Muscat: Reference to Catholic Church should stay in the Constitution
Labour leader Joseph Muscat said this evening that a Labour government would make sure there was a clear separation between Church and state, based on respect and collaboration, but he did not personally believe that reference to the Roman Catholic religion should be removed from the Constitution.
Replying to questions during a televised press conference, Dr Muscat said the Roman Catholic religion should be retained in the Constitution since it was part of Malta’s cultural heritage and the faith of the majority of the people.
Dr Muscat said ways of the distinction between church and state was the way how Church schools would be given more curriculum autonomy from the state set-up, and the clear distinction between civil and ecclesiastical marriage.
“The crucial point here is to recognise the realities that there are small communities that may not feel they have a bond with the Catholic religion,” he said.
Dr Muscat made reference to the news of the resignation of Pope Benedict. He said the Church seemed to be going through a regeneration process.
“These are exciting times for this institution that will, no doubt, have international repercussions,” he said.
Dr Muscat said the PL’s electoral programme was a roadmap that would lead to economic growth.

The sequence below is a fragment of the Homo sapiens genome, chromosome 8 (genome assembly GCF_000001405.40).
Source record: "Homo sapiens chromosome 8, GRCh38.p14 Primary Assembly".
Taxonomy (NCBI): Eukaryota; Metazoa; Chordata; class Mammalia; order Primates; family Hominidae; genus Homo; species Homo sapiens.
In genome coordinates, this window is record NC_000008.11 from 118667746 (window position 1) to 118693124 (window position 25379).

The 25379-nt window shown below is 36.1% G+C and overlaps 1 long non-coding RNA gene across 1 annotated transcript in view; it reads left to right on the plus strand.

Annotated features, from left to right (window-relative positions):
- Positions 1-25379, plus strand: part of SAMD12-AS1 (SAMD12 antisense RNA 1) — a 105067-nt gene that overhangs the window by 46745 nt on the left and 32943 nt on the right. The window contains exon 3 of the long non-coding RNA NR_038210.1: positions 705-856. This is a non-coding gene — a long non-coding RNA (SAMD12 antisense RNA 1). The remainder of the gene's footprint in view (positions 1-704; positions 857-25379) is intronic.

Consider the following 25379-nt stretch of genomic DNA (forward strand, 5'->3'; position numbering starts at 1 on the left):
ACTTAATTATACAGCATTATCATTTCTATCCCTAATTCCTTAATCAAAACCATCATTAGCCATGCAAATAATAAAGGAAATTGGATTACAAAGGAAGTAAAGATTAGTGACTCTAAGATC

When it was pointed out that the Labour energy plan timeframes were not included in the party's electoral programme, Dr Muscat insisted that the timeframes were part and parcel of the EU proposal. This meant having the power plant up and running within two years and slashing utility bills for families by next year.
A Labour government, he said, would hold talks with the EU on the funds allocated to Malta for energy. The new government, he said, would be prepared to continue plans for a gas pipeline, something which was far from a done deal under this government, he said.
On the police investigations into the oil procurement scandal, he said he had confidence in the Police Commissioner and did not want to say anything that would cast doubts on the police.
As for allegations that the PL was getting too close to businessmen, he said he met the same people who had met with the Prime Minister.
The difference was that the PL was willing to listen to everyone and would support those with good ideas, irrespective of their political beliefs.
He said that, if elected to government, his party would work with the Opposition towards economic growth and would “share the platform” of Malta’s 2017 EU presidency.
Asked to comment on Anglu Farrugia and the comments made against him (Dr Muscat) by Dr Farrugia's mother in December, Dr Farrugia said those were the comments of a mother who was hurt, but he looked forward to working with Dr Farrugia once more.
The PL movement, he said, was the home of everyone, in contrast to the PN, which had been unable to resolve its internal problems - to the country's detriment.
Asked whether there had been a rapprochement with Dr Farrugia, Dr Muscat said that it was only in the past few days that Dr Farrugia accepted to represent the PL in a Commonwealth parliamentary conference in the Falklands.
Dr Muscat said Dr Farrugia had been informed in advance of his announcement on Sunday, and he looked forward to working with Dr Farrugia in the coming years.